Cysts from the first, third, and fourth arches are less frequent. Sinus and fistulas can be present ( Fig. 5.28 , Fig. 5.29 , Fig. 5.30 ). Ultrasound can demonstrate accompanying cysts, but in producing fistulas, a contrast fistulogram is indicated to demonstrate the tract and a possible connection to the pharynx. This diagnosis is very difficult with ultrasound.
A dermoid cyst is a cystic teratoma that contains developmentally mature skin and adnexa of the skin, such as sweat glands, hair follicles, hair, and sebaceous glands. Dermoid cysts are benign. An epidermoid cyst is lined by epithelium and contains keratin. Calcifications are absent.
In the head and neck region, two types of dermoid cyst occur: orbital cysts and cysts in the subcutaneous tissue, often in the floor of the mouth or suprasternal notch. The most common site for an orbital dermoid cyst is at the lateral eyebrow, where it develops around the zygomaticofrontal suture. The cyst can also present at the medial orbit or on the skull.
On ultrasound, the lesion is sharply demarcated, oval, and hypoechoic (see Fig. 5.30 ). Where the tumor abuts the skull, a depression of the bone is often visible. A very hyperechoic inner border of the cyst does not necessarily mean that the bone is intact. The dura is also very echogenic. If the cyst is near the midline and one is unsure whether it has eroded through the skull, additional computed tomography (CT) or magnetic resonance (MR) imaging is indicated. These imaging methods can also demonstrate an encephalocele.
Dermoid cysts ( Fig. 5.31 , Fig. 5.32 , Fig. 5.33 , Fig. 5.34 , Fig. 5.35 , Fig. 5.36 , Fig. 5.37 ) in the neck region are usually in the midline. The tumor is smooth and oval or round, and its contents can be of any echogenicity. It can be homogeneous or mixed because of its contents, which may be fat, hair, blood, keratin, or something else. If a dermoid cyst is found between the hyoid bone and the thyroid gland, differentiation from a thyroglossal duct cyst is difficult. CT or MR imaging can show fatty content in a dermoid cyst; fat is not present in thyroglossal duct cysts.
5.2.3 Hemangiomas and Vascular Malformations
Hemangiomas and vascular malformations are both endothelial malformations. Today, the classification of Mulliken is used. He described a division into hemangiomas and vascular malformations. The latter can be further divided into capillary, venous, arteriovenous, lymphatic, and mixed malformations and fistulas. In the case of vascular malformations, a separation into high-flow lesions and low-flow lesions is even more important. High-flow lesions have an arterial component. Low-flow lesions do not have an arterial component.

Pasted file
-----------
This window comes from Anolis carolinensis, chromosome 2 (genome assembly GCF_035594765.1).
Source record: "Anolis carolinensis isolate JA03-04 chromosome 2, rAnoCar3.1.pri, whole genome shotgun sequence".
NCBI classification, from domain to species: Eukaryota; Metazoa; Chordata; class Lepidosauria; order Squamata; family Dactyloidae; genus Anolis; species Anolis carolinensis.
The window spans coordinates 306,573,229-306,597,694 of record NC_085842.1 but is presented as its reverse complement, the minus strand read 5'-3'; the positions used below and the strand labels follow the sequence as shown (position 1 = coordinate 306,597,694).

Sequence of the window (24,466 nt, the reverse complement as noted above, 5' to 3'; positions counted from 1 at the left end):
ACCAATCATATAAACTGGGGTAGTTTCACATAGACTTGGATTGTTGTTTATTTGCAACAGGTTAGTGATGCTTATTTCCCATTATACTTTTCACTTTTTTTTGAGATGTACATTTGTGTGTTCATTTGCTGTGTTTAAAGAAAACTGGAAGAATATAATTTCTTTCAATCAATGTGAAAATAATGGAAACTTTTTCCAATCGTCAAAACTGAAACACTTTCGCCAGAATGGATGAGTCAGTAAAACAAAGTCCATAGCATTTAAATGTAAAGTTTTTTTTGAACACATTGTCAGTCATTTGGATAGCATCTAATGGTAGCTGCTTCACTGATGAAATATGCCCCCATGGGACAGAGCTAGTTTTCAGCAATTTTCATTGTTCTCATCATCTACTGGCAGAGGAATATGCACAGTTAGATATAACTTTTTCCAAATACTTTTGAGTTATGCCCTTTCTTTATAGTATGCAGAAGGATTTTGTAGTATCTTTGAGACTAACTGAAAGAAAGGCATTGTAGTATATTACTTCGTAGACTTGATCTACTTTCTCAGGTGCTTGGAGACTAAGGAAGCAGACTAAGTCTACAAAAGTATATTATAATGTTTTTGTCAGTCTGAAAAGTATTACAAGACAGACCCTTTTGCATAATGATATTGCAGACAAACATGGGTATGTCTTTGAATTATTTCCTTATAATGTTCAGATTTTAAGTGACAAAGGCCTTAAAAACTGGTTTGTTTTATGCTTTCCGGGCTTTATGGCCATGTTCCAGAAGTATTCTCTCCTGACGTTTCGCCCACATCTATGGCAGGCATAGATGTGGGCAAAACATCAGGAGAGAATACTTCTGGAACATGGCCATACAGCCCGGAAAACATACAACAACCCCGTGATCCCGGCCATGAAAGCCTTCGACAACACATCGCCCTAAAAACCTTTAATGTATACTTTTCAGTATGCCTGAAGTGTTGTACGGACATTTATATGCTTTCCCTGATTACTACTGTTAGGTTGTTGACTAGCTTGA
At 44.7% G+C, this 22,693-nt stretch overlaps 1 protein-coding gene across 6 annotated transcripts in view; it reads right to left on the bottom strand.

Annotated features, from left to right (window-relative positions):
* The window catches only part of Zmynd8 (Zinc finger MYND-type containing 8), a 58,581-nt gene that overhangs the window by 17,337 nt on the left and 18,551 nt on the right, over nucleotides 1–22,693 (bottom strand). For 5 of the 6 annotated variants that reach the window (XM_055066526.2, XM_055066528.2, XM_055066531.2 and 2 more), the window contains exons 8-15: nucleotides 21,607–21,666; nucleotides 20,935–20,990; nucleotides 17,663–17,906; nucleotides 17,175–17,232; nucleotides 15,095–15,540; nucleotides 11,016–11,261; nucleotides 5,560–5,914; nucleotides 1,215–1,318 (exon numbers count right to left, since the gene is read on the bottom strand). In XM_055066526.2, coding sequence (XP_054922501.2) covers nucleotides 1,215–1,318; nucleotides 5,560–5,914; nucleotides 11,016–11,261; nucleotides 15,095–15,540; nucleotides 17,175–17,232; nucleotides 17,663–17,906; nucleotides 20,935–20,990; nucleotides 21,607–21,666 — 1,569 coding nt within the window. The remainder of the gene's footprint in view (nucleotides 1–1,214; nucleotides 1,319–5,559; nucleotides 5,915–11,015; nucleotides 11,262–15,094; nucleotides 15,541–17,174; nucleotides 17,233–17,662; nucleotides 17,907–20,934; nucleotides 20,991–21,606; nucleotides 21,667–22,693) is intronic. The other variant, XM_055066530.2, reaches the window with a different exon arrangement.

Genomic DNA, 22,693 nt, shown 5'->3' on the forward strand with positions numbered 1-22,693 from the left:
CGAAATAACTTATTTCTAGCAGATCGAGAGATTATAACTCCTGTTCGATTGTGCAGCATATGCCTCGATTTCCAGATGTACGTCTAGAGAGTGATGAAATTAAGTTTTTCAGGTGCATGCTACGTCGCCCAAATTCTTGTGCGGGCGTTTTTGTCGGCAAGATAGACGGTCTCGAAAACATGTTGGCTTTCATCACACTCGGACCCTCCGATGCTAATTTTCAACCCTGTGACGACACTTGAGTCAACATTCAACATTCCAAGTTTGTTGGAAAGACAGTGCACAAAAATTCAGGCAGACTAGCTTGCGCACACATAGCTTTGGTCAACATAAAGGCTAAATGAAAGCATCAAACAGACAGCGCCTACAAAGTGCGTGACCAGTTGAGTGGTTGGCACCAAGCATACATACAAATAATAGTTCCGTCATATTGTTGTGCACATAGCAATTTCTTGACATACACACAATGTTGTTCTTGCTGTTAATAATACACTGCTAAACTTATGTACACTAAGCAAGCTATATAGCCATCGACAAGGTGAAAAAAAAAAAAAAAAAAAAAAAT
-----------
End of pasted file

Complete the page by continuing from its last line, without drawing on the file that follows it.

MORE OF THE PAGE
Hemangiomas are often called infantile hemangiomas because of the age at which they appear. They are small or absent at birth. They increase in size during the first year of life. Thereafter, they slowly decrease in size and can disappear, often leaving a fibrofatty scar. If they occur in places where their increasing size poses clinical problems, such as around the orbit or near the airway, treatment is necessary. For the past few years, β-blockers have been the first line of treatment.
On ultrasound, infantile hemangiomas in the infant are richly perfused tumors ( Fig. 5.38 and Fig. 5.39 ). Ultrasound can show their extent into deeper tissues. If there is any doubt about this, MR imaging is indicated. On color Doppler, the involution of a hemangioma is signaled by decreased perfusion of the mass.
Vascular malformations are present at birth and grow proportionally with the child. They can be asymptomatic or cause symptoms, sometimes at an older age. Ultrasound can show the extent of a lesion, but if this is unclear, MR imaging should be employed ( Fig. 5.40 and Fig. 5.41 ). Doppler ultrasound can demonstrate the presence of arterial Doppler signals and direct further imaging. If Doppler ultrasound shows arterial waveforms suggesting a high-flow lesion, angiography should be done to determine if transarterial embolization is feasible. If Doppler ultrasound shows a low-flow lesion, direct puncture under ultrasound can be done, followed by phlebography and, if possible, sclerosis. Excision is another therapeutic option.
Vascular malformations, especially those with predominantly venous components, can be difficult to depict because they are easily compressed. Use a lot of gel and just touch the lesion lightly.
Lesions with mostly lymphatic components, also called lymphangiomas, cannot be easily compressed ( Fig. 5.42 , Fig. 5.43 , Fig. 5.44 , Fig. 5.45 ). In infancy, a multicystic form occurs, composed of innumerable small cysts. This lesion is often apparent at birth as a gross swelling of the neck and is also known as hygroma colli. In older children, lymphangiomas appear mostly in the posterior neck and consist of one or more larger cysts.
Lymphangiomas can extend much farther than ultrasound shows. If there is any doubt about the extent of a tumor, additional MR imaging is indicated.
Surgery is the primary treatment for hygroma colli, but the operation can be difficult because the tumor has a tendency to infiltrate the deeper tissues (see Fig. 5.42 ). The form with larger cysts can be surgically removed, but aspiration and injection with a sclerosing agent is also done (see Fig. 5.43 , Fig. 5.44 , Fig. 5.45 ).